Where Wrestling's Regional History Lives!
- Jason Hess
Hello and welcome to the latest installment of
Houston Wrestling here at Kayfabe Memories.
In this edition of Houston Wrestling memories, we
will once again take a look at how Houston Wrestling was perhaps the
most unique “territory” in the United States.
Ever the one for continuity, Paul Boesch was able to take an
existing storyline from one company…..and switch it to another one.
Face Turn Like No Other:
One of the greatest face turns of all time is the late 1985 turn
of Ted DiBiase (chronicled greatly in the Mid-South section of KM!!).
At the time, DiBiase was one of the leading heels in wrestling,
but through the master story-telling of Bill Watts, DiBiase went from
heel to face within the span of one 60 minute Mid-South television
program. Basically, Ric
Flair and Dick Murdoch were the catalysts for DiBiase’s face turn, and
from that moment on, fans across Mid-South fell in love with
“Teddy.” His turn was so powerful that almost by default, his tag team
partner Steve Williams turned babyface as well!!!
Sticky Situation: From
late 1985-May 1987, Ted DiBiase was one of the lead babyfaces in the UWF.
During that time, he had extended feuds with Dick Murdoch, the
Sheepherders (with Steve
Williams), the Freebirds, and One Man Gang.
Although DiBiase was not the lead babyface during his time (due
to Hacksaw Duggan and later Dr. Death himself), he was always in the
thick of the action.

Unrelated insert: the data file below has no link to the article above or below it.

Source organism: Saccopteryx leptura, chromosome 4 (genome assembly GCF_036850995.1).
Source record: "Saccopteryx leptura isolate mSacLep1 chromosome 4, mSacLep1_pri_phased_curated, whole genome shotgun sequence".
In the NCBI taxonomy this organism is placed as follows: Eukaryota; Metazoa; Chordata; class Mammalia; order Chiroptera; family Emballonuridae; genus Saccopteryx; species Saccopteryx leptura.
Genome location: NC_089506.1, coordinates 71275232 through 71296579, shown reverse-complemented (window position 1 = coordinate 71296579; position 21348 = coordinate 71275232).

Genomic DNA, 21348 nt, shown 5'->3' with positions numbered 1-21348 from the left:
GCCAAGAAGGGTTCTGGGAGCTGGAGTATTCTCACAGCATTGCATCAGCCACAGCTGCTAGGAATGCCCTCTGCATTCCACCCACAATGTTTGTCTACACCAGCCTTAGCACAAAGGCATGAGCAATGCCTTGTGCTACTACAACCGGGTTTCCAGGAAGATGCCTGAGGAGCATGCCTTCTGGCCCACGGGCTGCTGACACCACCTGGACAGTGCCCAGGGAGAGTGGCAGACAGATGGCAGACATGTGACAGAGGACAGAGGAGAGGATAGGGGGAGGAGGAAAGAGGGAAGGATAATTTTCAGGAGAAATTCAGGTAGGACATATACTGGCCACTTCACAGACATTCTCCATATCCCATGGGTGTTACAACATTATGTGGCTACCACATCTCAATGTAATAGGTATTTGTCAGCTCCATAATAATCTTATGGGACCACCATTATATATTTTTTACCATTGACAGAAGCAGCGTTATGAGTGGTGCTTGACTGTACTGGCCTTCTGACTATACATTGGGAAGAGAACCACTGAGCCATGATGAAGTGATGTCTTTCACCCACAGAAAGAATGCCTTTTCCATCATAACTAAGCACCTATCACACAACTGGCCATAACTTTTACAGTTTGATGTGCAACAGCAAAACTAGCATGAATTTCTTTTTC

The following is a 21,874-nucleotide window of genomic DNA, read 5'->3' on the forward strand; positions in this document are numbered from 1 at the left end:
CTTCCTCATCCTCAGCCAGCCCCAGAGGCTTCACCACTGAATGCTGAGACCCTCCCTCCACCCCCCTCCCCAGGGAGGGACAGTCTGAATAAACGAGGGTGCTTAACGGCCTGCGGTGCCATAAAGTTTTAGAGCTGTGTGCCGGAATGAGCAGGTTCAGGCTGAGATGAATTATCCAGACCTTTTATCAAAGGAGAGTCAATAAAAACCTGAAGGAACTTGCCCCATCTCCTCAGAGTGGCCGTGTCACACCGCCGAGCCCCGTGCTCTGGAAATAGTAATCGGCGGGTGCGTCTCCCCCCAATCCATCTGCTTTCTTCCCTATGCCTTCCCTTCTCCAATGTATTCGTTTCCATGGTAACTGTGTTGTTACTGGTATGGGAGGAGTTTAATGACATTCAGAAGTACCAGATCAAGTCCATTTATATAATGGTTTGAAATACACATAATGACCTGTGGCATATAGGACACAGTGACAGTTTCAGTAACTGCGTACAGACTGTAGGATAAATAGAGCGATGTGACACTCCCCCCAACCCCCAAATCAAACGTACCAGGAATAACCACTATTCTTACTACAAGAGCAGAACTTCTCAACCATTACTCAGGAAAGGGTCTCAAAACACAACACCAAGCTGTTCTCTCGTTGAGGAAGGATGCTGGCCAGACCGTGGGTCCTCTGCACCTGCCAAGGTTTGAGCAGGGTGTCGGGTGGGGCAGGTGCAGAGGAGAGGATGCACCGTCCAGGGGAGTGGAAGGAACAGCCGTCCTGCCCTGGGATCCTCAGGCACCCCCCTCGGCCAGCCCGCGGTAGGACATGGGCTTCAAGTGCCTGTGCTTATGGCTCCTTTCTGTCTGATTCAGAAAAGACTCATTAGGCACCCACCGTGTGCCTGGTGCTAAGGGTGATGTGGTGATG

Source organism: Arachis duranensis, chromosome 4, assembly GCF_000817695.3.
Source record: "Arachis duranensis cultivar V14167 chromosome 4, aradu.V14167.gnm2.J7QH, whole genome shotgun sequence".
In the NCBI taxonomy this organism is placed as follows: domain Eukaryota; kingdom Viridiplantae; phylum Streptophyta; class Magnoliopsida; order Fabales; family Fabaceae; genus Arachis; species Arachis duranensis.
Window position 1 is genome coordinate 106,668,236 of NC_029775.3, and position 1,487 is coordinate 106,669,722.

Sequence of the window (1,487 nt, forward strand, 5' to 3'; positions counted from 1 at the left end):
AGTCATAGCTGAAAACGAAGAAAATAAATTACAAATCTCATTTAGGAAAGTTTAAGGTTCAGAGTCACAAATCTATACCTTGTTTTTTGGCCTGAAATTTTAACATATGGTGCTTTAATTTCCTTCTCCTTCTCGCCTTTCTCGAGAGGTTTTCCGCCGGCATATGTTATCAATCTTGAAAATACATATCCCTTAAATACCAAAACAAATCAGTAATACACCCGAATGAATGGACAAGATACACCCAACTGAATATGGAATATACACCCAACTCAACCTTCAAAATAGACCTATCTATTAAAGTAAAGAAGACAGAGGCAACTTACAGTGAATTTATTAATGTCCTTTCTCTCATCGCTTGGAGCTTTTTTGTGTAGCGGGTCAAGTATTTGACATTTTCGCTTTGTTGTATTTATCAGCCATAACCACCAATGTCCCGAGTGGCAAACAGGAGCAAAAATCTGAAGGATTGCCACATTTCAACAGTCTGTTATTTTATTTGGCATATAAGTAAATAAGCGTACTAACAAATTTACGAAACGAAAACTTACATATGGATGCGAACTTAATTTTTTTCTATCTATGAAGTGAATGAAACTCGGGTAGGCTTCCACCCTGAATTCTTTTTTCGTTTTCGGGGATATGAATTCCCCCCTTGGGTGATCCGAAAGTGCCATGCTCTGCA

However, winds of change began to blow into the UWF
in early 1987. By then, the
UWF was beginning to lose money due to a weakened economy in most of its
touring and television region. Top
babyface Hacksaw Duggan had already left to join the WWF, debuting right
before WrestleMania 3. DiBiase
and Doc were still going fairly strong, with Dibiase moving into a
consistent challenger role for then UWF champion One Man Gang.
That role changed also, as Gang abruptly left the UWF shortly
after dropping the UWF title to Big Bubba Rogers. (which happened
shortly after the sale of the UWF to Jim Crockett Promotions)
DiBiase was left without a true angle for himself.
For a while, his character had no direction.
Things were looking up however. When he met with Jim Crockett to discuss his role in the
company, DiBiase was reportedly offered a huge contract, and was allowed
to keep up his Japan tours, which brought him additional income. In fact, DiBiase was seemingly headed for a heel turn, as he
was supposed to wrestle long time partner Williams in a “number one
contender’s match” in mid-May 1987.
There was just one problem:
DiBiase never made the match.
Before the scheduled match with Doc on May 17, 1987
at the UWF television tapings in Tulsa, Oklahoma, DiBiase shocked
industry insiders by signing to wrestle with the WWF.
His signing was quite unexpected, considering that he was
considered by many to be one of the best workers in the world.
Being a great worker was not the key to success in Titan Sports
during that period of time. However,
once the Million Dollar Man gimmick was established, Dibiase became a
main event level heel for most of 1988 with the WWF.
DiBiase wasn’t the only Mid-South mainstay to
switch his allegiance to the WWF. As
already mentioned, Hacksaw Duggan had made his way “up north.”
So had Paul Boesch. The
longtime Houston promoter had switched to WWF programming and cards in
April 1987. And here is
where the story really gets good.
The debut card at the Sam Houston Coliseum for the WWF was held on May 15, 1987. The show was a moderate success, drawing nearly $60,000 with the two main attractions being the Houston return of Hacksaw Duggan against Nikolai Volkoff (the two had a huge rivalry in Mid-South in 1983-84), and an Intercontinental title match between Rick Steamboat and Randy Savage. More...